Inside: Lessons learned from my short career in sales, cold-calling, Kevin Garnett, and some serious luck.
I’m a firm believer in creating yourself instead of finding yourself. Every step we make in our careers is an intentional one and we have the power to shape our life trajectory.
But sometimes, often actually, there are circumstances that are out of our control.
And sometimes you fall ass-backward into fortune.
Such is the case with my brief career in sales that brought me so much more than I would have expected.
Call Me Sporty Spice
We’ve covered how my career dream of being a food decorator was so harshly dashed and I’ve never forgiven my parents for providing sound and reasonable advice. So after that debacle, I found myself in the position of needing to find a new dream. That’s how I stumbled into sports marketing.
Did I do a lot of research into what sports marketing entailed?
Did I know one person who went to college for it and I decided that since I liked sports and making posters for Homecoming dances that I should do that too?
It wasn’t horrible logic really. And it was a real job this time so my parents supported the dream.
I went to Boston College, studied marketing, cried through finance, made philosophy professors question my critical thinking skills, and interned with the Athletics Department. My role here was “make sure kids don’t fall out of the bounce house at the alumni tailgate party.”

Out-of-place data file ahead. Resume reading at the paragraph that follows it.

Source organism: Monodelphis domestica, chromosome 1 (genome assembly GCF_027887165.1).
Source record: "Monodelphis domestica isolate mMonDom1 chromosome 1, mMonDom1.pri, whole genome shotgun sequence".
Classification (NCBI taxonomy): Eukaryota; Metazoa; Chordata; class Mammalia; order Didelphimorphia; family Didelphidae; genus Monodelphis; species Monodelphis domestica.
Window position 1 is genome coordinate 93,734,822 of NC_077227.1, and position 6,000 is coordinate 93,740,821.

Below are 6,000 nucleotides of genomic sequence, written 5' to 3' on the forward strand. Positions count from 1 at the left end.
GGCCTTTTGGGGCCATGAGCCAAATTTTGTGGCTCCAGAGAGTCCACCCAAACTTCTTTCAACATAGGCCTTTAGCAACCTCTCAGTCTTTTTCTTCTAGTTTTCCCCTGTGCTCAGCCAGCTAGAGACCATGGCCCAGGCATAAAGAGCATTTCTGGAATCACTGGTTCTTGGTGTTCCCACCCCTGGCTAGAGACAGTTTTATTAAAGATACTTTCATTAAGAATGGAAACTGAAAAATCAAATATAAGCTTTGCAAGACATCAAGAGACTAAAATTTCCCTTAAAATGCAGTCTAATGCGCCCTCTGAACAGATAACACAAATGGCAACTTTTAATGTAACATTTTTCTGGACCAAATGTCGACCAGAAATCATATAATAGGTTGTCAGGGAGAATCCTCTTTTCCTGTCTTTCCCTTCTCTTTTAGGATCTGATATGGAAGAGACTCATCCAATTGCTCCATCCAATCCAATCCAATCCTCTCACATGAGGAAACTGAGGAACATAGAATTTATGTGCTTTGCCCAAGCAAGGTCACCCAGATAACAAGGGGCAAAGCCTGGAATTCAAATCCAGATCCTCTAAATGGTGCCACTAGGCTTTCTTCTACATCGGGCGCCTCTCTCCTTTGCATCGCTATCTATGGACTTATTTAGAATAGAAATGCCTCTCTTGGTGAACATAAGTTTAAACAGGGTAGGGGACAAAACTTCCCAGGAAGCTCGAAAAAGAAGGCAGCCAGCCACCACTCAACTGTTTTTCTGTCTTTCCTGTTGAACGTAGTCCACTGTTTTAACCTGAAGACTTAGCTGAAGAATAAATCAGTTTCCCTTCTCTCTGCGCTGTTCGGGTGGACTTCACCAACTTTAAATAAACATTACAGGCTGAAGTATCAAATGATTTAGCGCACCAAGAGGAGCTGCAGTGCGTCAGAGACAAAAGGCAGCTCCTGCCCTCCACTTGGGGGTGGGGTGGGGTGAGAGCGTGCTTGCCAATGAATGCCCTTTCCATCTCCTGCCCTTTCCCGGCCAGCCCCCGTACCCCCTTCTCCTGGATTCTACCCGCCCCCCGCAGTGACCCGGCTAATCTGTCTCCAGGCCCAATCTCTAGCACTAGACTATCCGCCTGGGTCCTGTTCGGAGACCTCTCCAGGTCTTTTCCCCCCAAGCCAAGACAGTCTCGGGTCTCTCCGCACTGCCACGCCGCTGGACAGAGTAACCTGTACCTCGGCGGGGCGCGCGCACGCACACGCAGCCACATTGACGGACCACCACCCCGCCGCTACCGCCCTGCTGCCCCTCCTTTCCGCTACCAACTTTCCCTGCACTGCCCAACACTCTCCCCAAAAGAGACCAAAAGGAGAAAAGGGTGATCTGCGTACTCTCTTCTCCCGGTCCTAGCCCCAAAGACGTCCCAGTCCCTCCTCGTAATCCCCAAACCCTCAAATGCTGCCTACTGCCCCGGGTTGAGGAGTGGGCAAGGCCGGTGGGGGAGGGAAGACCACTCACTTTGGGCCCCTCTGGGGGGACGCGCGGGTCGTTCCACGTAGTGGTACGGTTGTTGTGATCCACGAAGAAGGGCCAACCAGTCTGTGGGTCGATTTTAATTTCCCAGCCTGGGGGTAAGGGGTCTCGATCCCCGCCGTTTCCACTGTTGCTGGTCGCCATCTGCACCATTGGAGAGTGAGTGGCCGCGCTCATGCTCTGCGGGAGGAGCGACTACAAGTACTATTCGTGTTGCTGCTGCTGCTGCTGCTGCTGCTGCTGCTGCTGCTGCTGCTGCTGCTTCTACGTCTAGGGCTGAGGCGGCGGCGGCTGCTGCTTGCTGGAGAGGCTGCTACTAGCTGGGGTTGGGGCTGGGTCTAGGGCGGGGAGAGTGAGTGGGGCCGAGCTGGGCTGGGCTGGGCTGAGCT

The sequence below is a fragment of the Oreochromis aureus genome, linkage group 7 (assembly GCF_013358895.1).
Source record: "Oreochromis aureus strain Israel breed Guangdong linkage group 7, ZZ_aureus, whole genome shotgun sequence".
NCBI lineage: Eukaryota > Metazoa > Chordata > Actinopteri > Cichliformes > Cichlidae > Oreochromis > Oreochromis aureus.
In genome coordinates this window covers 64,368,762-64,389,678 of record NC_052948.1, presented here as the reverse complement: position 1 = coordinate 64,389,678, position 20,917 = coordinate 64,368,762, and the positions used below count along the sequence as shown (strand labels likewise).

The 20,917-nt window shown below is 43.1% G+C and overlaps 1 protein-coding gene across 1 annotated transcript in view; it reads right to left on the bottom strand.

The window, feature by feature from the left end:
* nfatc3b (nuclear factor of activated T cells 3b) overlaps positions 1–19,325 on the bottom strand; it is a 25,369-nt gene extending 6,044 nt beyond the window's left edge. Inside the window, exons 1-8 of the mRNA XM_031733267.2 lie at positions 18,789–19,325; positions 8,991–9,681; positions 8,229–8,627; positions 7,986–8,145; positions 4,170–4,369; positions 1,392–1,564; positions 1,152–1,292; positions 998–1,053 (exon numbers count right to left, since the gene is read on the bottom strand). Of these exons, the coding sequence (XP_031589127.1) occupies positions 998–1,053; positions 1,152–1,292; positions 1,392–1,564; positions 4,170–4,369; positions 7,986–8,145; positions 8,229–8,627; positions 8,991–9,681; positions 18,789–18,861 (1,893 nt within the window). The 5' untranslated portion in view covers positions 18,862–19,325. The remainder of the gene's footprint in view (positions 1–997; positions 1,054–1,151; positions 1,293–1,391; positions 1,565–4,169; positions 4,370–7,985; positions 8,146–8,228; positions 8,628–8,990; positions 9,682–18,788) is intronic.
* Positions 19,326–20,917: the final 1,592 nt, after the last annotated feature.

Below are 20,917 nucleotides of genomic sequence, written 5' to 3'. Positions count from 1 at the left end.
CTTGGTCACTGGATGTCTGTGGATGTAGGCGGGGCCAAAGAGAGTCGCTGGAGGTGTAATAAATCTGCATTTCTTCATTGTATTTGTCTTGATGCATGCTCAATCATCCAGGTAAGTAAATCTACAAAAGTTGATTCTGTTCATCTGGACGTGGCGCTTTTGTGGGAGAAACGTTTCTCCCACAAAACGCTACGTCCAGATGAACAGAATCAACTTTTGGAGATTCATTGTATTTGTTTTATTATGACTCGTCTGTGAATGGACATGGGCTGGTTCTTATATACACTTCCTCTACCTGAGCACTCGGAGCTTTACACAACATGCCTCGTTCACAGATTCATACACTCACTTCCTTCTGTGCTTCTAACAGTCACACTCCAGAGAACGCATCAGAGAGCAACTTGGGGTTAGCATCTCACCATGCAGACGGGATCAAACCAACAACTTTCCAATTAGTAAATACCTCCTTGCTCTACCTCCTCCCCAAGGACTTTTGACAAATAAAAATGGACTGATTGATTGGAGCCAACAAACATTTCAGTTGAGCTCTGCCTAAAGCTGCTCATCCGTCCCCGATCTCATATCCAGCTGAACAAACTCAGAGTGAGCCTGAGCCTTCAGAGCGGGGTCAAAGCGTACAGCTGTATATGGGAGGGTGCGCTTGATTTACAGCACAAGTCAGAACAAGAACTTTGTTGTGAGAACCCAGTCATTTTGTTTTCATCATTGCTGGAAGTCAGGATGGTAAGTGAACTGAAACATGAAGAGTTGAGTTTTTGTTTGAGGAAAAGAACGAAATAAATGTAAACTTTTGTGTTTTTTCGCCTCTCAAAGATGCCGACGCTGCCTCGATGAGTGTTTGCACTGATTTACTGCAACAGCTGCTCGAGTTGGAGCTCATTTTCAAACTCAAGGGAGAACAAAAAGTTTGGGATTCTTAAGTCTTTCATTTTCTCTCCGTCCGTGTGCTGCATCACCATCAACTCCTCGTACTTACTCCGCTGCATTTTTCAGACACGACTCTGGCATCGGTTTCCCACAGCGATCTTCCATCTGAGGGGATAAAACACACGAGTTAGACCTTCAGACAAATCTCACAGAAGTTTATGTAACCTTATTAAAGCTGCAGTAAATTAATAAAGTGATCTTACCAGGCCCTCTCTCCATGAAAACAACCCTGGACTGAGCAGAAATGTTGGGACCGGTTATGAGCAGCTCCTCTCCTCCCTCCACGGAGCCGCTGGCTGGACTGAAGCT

4 years. 0 injuries. 3 resume bullet points. Crushed it.
A Girl Walks Into a Career in Sales
Then my first job out of college was at the Boston Celtics.
Dude, how cool is that?
I was 22 and somehow found myself employed by one of those most storied franchises in sports history.
As is known to happen in the world of sports though, the mighty had taken a tumble over the past couple of decades and the Celtics were actually the worst team in the NBA when I started there in 2007. Season tickets weren’t exactly selling themselves so the C’s needed some eager beavers to get on the horn and fill those seats.
I became one of those eager beavers and learned the fine art of cold calling.
If you were at the TD Garden for a Celtics game anytime in the 2006-2007 season and your last name was near the middle of the alphabet you very likely got a phone call from me in June 2007 asking about your experience at the game and if I could interest you in a Mini Pack of tickets.
Thanks for being so pleasant on the phone, by the way! I remember everyone I spoke with being super lovely, and because I’m the proud daughter of a successful salesman, I had excel files full of notes about all of my potential clients. Favorite players, kids’ names, birthdays, Broadway shows they were interested in seeing, blood type…
To this day I know more about Linda from Andover than I do about some of my closest friends.
I’ve Got This, Pops
My salary was very significantly supplemented by ticket sales commission, like lots of sales jobs.
Given that the team was really bad, like reallllllly bad, I should have been super worried about this. But I wasn’t, because I had a budget! A budget that I proudly showed my dad after he gave me some serious side-eye when I said I had plenty of income to rent an apartment, eat, and cover all my expenses like a real grown-up.
According to my budget, after rent, groceries, loan repayment, and train fare I would have a total of $3.50 extra a month. IF I sold at least two season ticket packages a month… So I was totally fine.